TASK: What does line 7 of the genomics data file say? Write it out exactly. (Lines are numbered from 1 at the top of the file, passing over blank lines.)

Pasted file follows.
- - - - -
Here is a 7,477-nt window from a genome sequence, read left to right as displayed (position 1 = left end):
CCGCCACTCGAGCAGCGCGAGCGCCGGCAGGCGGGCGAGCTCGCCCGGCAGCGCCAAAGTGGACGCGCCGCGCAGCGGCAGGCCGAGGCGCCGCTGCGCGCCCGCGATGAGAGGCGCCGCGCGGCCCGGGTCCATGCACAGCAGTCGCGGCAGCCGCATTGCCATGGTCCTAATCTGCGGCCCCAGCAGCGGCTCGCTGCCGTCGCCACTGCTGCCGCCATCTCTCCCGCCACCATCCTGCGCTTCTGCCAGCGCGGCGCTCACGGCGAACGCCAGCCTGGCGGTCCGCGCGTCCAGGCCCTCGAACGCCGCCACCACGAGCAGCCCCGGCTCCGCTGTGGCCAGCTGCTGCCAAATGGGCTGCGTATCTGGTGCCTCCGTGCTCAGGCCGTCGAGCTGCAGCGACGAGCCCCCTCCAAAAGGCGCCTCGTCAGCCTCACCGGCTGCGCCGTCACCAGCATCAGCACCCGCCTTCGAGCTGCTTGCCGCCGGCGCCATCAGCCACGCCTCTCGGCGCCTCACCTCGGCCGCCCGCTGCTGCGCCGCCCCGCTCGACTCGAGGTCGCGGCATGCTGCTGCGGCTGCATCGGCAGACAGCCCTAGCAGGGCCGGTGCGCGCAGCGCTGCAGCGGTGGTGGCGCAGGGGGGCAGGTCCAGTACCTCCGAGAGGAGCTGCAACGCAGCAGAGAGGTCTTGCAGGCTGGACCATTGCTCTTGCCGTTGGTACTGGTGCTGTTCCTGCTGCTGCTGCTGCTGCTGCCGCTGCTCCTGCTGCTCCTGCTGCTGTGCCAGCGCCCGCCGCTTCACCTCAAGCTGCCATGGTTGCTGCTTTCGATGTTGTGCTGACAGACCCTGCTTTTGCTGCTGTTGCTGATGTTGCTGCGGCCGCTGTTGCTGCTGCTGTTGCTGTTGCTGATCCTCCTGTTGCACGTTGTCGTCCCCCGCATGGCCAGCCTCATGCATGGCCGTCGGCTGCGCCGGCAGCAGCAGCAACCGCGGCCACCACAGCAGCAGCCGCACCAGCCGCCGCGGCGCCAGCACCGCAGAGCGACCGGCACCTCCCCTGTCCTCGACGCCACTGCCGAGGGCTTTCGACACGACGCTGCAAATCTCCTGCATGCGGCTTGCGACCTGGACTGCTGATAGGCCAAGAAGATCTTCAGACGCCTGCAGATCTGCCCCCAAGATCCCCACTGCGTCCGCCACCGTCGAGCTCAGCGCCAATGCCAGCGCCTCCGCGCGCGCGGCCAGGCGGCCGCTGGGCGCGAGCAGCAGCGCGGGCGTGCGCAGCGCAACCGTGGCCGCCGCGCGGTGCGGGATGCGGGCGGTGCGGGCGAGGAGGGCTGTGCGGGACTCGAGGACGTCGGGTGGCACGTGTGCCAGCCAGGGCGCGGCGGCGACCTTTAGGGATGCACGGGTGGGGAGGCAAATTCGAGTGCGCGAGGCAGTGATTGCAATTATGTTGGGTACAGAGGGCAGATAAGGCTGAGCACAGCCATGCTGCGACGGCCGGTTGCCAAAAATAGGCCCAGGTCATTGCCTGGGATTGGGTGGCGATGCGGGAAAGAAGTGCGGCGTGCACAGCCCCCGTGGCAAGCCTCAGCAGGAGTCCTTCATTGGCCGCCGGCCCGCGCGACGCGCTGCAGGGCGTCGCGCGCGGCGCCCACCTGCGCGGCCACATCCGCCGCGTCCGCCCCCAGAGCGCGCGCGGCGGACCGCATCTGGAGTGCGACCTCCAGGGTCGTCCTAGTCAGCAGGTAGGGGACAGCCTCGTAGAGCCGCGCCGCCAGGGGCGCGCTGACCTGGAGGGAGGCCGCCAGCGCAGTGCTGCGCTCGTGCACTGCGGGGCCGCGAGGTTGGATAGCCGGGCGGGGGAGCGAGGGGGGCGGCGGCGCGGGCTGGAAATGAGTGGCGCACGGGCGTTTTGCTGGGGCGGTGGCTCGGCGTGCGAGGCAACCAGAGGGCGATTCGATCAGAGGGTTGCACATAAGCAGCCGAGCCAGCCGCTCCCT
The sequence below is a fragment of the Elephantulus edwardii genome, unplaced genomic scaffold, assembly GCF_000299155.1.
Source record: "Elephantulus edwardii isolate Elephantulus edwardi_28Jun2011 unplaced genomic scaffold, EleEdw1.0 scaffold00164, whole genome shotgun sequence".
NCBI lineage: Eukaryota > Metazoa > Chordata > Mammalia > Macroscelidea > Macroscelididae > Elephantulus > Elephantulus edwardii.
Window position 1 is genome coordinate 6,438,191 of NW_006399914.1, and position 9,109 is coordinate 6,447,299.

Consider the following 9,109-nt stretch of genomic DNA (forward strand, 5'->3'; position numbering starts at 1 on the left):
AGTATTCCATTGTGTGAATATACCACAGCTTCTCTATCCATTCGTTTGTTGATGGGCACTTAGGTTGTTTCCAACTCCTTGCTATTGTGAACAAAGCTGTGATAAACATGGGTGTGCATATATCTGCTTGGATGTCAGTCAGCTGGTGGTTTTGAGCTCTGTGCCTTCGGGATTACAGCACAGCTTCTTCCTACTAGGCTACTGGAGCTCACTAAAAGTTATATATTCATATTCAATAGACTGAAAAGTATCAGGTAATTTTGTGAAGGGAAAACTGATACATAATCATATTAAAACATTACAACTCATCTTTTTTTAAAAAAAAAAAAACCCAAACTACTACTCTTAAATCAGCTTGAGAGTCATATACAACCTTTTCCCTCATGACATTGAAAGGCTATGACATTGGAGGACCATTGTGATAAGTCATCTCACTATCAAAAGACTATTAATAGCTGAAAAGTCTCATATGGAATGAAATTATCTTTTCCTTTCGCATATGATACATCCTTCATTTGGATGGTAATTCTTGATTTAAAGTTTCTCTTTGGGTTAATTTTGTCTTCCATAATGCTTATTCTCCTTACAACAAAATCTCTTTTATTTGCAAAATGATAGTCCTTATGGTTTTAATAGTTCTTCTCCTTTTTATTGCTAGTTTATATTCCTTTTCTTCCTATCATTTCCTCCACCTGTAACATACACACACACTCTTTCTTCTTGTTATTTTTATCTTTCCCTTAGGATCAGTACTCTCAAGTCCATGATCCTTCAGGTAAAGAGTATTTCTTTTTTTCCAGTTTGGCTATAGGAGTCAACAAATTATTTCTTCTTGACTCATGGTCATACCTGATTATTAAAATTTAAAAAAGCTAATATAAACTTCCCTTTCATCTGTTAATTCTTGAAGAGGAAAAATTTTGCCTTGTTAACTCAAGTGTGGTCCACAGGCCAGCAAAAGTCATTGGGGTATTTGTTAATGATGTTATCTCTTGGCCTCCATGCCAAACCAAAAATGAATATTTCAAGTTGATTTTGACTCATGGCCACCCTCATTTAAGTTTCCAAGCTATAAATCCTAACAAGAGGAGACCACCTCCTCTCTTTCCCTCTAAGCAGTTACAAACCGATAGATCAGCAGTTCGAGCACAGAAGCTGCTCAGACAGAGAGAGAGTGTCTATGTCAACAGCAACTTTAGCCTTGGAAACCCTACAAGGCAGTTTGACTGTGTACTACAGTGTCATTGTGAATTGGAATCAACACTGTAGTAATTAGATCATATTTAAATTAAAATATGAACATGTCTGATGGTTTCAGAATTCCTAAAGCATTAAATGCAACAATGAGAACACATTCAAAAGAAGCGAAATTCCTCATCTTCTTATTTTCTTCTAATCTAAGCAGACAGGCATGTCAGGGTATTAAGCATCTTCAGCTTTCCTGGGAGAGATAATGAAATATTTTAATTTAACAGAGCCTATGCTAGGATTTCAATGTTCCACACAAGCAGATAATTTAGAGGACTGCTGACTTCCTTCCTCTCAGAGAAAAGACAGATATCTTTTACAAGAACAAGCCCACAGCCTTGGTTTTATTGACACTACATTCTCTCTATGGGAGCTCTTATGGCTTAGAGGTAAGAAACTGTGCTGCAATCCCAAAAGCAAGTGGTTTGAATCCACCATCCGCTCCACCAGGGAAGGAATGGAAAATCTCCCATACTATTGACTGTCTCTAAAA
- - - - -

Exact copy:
Consider the following 9,109-nt stretch of genomic DNA (forward strand, 5'->3'; position numbering starts at 1 on the left):